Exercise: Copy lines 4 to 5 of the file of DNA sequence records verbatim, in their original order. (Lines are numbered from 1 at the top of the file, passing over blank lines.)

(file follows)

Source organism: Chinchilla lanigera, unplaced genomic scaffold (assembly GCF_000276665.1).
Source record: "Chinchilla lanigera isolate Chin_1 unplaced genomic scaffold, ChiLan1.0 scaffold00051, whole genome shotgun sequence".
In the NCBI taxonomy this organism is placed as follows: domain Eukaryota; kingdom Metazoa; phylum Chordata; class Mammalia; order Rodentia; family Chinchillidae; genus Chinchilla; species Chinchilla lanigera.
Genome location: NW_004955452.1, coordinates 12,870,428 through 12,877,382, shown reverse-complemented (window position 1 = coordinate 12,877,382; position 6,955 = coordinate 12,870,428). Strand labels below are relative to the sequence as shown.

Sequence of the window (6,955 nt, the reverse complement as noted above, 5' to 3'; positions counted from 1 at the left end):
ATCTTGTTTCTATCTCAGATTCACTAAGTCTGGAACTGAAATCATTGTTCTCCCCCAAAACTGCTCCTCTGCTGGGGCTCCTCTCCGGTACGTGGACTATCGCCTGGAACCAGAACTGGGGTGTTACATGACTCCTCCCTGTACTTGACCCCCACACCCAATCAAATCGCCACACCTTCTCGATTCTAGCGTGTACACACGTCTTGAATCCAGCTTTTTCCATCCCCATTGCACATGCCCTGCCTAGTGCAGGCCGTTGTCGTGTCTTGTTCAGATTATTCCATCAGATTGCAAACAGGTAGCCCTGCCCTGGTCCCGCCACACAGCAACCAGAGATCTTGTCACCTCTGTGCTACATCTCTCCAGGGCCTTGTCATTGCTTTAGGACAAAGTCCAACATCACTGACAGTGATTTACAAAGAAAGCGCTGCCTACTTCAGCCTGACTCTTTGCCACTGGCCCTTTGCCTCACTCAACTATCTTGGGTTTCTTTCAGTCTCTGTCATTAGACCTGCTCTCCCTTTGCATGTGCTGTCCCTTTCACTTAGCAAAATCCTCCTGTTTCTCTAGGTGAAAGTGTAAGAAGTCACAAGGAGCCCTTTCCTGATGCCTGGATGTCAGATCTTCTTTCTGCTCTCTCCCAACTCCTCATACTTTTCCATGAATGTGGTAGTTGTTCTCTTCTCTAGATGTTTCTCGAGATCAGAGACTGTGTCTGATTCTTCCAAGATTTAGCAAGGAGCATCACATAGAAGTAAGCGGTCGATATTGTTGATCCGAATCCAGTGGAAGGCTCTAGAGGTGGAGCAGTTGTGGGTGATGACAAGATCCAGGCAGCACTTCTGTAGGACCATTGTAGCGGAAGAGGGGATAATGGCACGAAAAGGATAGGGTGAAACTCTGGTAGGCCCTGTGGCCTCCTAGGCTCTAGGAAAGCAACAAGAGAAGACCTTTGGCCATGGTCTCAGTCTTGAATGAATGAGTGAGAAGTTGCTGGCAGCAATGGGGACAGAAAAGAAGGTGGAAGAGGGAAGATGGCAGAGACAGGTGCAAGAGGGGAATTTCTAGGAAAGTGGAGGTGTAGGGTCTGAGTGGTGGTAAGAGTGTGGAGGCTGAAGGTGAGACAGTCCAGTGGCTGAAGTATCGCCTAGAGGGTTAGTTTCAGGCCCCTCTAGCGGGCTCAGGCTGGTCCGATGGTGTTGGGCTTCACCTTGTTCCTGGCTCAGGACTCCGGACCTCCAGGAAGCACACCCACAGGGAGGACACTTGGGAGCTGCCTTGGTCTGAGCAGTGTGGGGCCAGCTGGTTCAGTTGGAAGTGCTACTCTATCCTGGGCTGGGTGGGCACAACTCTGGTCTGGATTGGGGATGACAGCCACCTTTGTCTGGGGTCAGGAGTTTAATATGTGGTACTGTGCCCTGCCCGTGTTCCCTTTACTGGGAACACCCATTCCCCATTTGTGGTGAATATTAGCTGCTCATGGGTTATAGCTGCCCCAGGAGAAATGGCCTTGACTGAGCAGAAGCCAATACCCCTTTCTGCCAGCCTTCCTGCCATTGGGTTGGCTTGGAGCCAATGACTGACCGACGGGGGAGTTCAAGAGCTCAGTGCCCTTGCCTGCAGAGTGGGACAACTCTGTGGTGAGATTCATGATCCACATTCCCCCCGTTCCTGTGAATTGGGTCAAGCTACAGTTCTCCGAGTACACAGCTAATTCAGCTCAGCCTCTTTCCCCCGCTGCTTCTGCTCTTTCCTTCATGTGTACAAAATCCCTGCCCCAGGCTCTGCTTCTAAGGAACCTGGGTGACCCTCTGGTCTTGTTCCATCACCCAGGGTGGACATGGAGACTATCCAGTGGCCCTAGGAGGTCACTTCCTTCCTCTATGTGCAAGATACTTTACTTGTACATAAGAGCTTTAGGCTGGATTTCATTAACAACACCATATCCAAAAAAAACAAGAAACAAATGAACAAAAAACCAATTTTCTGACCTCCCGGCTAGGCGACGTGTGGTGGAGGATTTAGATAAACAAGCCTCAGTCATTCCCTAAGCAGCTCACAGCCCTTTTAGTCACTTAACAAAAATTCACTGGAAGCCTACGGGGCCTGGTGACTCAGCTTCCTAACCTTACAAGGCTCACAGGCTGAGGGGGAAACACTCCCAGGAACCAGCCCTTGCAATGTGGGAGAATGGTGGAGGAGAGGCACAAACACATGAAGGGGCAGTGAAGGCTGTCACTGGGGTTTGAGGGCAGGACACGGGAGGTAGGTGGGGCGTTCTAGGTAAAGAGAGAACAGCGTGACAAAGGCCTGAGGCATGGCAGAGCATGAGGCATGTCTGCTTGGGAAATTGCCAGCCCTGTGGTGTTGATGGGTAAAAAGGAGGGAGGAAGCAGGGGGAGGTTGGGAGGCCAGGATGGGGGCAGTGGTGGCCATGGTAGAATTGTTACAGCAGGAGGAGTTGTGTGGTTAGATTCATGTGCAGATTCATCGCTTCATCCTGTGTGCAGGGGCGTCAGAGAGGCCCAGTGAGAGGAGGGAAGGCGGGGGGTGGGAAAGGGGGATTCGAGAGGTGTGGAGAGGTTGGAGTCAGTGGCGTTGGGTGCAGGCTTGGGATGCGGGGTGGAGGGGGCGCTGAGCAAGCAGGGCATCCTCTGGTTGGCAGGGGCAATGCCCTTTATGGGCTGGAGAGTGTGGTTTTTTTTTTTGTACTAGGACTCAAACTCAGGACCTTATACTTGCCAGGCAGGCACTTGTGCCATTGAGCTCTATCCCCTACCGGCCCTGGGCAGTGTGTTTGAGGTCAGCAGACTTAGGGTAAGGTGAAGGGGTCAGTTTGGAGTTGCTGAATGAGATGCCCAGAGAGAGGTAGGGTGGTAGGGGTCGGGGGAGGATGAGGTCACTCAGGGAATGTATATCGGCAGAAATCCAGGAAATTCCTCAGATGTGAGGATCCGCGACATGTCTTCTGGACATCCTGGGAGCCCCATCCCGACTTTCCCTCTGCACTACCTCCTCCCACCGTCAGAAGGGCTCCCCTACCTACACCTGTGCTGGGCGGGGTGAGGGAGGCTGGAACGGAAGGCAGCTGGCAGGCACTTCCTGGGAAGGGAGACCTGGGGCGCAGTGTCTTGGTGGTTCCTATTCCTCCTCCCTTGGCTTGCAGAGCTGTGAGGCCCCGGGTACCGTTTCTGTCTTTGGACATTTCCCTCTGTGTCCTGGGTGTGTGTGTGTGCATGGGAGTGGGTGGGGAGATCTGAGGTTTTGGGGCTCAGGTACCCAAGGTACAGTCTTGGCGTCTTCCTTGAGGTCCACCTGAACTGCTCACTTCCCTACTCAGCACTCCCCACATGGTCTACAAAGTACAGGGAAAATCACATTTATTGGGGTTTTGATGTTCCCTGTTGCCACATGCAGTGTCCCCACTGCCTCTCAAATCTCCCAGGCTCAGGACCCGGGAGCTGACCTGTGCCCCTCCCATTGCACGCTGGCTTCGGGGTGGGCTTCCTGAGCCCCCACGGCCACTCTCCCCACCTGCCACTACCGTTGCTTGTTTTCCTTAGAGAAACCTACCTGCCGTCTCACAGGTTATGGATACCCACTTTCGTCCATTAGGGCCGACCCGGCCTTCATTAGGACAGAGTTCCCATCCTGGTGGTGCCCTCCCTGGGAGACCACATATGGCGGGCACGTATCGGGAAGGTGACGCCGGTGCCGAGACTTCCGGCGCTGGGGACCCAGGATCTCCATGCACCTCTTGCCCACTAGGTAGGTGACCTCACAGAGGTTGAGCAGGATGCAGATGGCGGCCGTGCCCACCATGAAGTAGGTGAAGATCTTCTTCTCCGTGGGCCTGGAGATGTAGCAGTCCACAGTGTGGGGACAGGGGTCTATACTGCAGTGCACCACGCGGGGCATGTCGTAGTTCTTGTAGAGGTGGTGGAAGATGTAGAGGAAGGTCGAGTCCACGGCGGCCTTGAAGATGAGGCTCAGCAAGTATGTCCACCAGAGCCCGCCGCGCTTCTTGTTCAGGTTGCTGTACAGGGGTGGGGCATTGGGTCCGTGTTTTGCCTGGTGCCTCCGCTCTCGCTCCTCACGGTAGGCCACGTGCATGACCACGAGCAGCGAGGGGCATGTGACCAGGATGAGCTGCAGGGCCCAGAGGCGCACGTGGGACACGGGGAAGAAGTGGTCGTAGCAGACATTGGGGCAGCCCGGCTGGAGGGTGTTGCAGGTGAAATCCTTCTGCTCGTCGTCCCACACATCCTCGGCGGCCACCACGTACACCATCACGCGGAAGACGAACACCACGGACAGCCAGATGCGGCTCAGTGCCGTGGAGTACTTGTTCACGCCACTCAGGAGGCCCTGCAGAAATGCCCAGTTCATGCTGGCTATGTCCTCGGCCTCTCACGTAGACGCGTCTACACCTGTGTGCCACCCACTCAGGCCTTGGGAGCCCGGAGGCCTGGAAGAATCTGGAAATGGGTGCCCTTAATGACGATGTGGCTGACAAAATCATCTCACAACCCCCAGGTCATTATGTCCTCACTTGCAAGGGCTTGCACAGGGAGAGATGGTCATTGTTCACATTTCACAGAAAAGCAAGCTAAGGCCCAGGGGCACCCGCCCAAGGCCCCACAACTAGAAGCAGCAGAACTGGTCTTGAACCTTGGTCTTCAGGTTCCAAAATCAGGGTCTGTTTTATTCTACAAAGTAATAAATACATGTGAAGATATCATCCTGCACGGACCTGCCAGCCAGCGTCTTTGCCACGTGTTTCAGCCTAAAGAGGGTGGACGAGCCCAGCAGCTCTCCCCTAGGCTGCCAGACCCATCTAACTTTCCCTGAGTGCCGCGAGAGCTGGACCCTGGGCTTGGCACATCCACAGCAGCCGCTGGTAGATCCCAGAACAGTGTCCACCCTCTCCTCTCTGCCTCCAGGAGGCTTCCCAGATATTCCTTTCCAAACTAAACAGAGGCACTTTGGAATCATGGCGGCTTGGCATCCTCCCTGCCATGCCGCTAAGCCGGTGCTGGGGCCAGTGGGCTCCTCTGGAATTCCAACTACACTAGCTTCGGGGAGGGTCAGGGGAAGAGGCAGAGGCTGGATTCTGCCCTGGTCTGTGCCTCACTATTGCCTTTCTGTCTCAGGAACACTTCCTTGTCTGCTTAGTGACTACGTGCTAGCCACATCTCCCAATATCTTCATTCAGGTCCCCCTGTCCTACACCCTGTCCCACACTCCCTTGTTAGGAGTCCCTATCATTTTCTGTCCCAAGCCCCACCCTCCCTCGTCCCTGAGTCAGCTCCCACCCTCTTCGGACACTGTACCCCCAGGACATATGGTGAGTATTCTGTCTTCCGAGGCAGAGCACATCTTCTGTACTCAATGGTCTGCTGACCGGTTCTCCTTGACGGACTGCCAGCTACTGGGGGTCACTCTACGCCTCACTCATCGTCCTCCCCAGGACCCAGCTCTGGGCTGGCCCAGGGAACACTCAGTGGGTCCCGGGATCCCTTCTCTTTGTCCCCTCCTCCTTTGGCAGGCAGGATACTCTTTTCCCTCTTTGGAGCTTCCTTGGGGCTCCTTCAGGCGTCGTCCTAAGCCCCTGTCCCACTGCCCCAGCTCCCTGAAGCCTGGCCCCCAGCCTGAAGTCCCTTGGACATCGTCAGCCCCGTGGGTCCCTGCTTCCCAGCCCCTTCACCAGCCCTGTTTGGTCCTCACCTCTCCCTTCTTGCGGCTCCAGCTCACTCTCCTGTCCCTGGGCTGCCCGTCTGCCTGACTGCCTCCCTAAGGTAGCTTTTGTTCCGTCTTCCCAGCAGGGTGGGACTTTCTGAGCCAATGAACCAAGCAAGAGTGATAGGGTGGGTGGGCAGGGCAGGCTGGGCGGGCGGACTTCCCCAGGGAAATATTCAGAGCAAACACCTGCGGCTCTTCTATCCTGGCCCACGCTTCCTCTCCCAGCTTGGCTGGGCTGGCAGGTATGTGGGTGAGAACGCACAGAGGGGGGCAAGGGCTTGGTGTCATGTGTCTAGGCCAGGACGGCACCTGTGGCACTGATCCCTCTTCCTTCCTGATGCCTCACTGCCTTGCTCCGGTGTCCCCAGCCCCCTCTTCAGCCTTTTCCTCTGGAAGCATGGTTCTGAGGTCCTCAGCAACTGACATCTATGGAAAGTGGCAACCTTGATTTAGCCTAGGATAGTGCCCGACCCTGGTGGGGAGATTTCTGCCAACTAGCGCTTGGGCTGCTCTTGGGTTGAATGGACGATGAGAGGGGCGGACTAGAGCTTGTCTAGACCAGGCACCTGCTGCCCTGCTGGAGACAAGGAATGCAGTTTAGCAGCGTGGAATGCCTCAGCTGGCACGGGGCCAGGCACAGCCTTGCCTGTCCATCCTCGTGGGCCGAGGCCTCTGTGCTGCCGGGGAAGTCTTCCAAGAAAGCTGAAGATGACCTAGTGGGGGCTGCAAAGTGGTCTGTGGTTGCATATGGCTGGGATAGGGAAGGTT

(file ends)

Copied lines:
Genome location: NW_004955452.1, coordinates 12,870,428 through 12,877,382, shown reverse-complemented (window position 1 = coordinate 12,877,382; position 6,955 = coordinate 12,870,428). Strand labels below are relative to the sequence as shown.

Sequence of the window (6,955 nt, the reverse complement as noted above, 5' to 3'; positions counted from 1 at the left end):